TTIP: A Chance for Europe
The criticism on TTIP is widespread but is it justified? Explanations of central issues
The public debate on the Transatlantic Trade and Investment Partnership (TTIP), currently under negotiation, is heated. Many are publicly expressing their doubts, fears, and mistrust, but only few are voicing their support. Here Johanna Körnig and Claudia Schmucker spotlight some of the controversies, explain the importance of such a trade agreement, and clear up misconceptions.
What will be gained from a United States-EU trade and investment agreement (TTIP) and how significant is the impact for the EU?
The EU and United States together produce 45 percent of the world’s GDP. The United States is Europe’s number one trading partner, accounting for almost 17 percent of the EU's total share in exports in 2013. Half of the US foreign direct investment (FDI) goes to EU countries, whereas the EU has 60 percent of its FDI invested in the US. With such strong ties, it is obvious that the free movement of goods and services would significantly decrease the direct and indirect costs that come with tariffs and non-tariff barriers (NTBs) to trade. Lower cost would lead to a deeper integration of both markets and would increase competitiveness. This would, in turn, mean job creation and increased productivity, effects that trigger economic growth, especially for countries that are still suffering from the aftermath of the economic crisis.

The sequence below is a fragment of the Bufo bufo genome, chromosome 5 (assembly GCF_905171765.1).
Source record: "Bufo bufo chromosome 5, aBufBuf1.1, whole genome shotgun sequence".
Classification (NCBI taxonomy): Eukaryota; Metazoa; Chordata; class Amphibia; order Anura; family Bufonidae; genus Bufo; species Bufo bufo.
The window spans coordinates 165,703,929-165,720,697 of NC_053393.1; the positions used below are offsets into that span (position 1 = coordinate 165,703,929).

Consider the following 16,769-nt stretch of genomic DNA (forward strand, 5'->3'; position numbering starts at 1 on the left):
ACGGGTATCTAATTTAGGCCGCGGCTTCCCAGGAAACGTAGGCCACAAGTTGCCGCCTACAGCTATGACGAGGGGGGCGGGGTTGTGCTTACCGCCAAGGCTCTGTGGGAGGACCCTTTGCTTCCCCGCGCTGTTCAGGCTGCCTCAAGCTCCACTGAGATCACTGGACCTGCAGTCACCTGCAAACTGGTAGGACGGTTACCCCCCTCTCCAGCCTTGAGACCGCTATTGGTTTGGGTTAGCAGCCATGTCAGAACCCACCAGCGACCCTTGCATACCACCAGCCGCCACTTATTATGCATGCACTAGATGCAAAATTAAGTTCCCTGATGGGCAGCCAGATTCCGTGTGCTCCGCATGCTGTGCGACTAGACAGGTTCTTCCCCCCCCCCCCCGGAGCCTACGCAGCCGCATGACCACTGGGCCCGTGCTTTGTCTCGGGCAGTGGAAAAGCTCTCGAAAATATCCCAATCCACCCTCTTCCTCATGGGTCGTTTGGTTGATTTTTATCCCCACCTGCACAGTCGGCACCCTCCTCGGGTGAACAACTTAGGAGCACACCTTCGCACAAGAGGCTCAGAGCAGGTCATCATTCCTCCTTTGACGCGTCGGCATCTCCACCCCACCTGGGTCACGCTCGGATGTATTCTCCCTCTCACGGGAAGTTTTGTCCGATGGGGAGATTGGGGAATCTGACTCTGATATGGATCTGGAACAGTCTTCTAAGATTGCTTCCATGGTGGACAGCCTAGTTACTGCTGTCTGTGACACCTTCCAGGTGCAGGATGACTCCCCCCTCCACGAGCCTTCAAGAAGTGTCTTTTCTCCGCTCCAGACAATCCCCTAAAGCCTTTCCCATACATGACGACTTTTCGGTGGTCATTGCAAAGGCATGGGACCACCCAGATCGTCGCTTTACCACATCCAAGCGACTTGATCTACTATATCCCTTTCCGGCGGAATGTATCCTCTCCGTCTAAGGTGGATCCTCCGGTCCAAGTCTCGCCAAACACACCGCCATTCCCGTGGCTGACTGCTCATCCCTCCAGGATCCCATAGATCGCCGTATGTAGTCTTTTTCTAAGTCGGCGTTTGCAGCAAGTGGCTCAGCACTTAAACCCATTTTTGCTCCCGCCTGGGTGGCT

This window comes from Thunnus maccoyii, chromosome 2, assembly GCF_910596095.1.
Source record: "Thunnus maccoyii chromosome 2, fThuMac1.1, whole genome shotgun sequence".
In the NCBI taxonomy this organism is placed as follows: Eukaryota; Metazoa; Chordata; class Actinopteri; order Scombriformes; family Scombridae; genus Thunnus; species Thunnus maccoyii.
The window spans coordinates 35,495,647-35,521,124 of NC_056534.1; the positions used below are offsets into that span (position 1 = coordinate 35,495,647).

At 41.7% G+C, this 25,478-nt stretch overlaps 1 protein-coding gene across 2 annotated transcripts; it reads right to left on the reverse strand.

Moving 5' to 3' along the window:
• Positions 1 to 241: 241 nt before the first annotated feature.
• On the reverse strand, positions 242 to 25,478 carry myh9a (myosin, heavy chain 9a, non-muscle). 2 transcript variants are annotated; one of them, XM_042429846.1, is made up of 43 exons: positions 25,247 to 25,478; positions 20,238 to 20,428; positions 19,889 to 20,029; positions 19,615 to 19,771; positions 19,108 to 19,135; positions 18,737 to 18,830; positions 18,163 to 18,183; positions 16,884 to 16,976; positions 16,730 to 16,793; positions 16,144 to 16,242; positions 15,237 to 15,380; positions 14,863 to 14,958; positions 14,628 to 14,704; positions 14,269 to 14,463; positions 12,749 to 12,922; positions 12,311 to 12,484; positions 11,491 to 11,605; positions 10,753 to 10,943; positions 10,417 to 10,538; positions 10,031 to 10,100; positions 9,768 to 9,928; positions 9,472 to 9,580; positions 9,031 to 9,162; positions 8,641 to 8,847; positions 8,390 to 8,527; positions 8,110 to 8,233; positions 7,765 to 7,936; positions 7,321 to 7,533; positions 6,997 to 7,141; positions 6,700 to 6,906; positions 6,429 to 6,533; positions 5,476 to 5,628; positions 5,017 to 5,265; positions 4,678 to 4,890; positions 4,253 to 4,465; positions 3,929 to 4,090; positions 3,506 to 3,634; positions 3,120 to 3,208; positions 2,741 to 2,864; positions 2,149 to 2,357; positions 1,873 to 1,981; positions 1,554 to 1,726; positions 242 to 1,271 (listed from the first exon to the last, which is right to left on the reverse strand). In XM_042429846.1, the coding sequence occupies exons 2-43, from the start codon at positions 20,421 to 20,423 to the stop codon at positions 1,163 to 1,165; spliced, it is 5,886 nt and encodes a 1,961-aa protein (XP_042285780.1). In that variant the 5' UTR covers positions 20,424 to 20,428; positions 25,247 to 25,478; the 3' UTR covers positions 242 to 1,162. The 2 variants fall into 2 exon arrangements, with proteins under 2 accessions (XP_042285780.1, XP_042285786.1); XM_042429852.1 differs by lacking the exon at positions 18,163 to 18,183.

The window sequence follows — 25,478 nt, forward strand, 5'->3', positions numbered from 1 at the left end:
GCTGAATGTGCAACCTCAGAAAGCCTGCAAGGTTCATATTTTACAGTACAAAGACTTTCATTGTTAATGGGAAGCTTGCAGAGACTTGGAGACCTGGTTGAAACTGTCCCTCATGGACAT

Many industries, especially sectors important for the German market like the automotive or the pharmaceutical industries, are trading heavily within their industry or subsidiary companies and have to face the costs of multiple tariff payments as well as double requirements for testing and certification. A reduction in the imposed tariffs and a recognition or harmonization of standards would lead to considerably higher income for these companies. But companies would not be the only winners in this scenario. Lower costs for companies and an enhanced environment for investments can in turn create more jobs and increase wages. Consumers would have the benefit of less expensive products.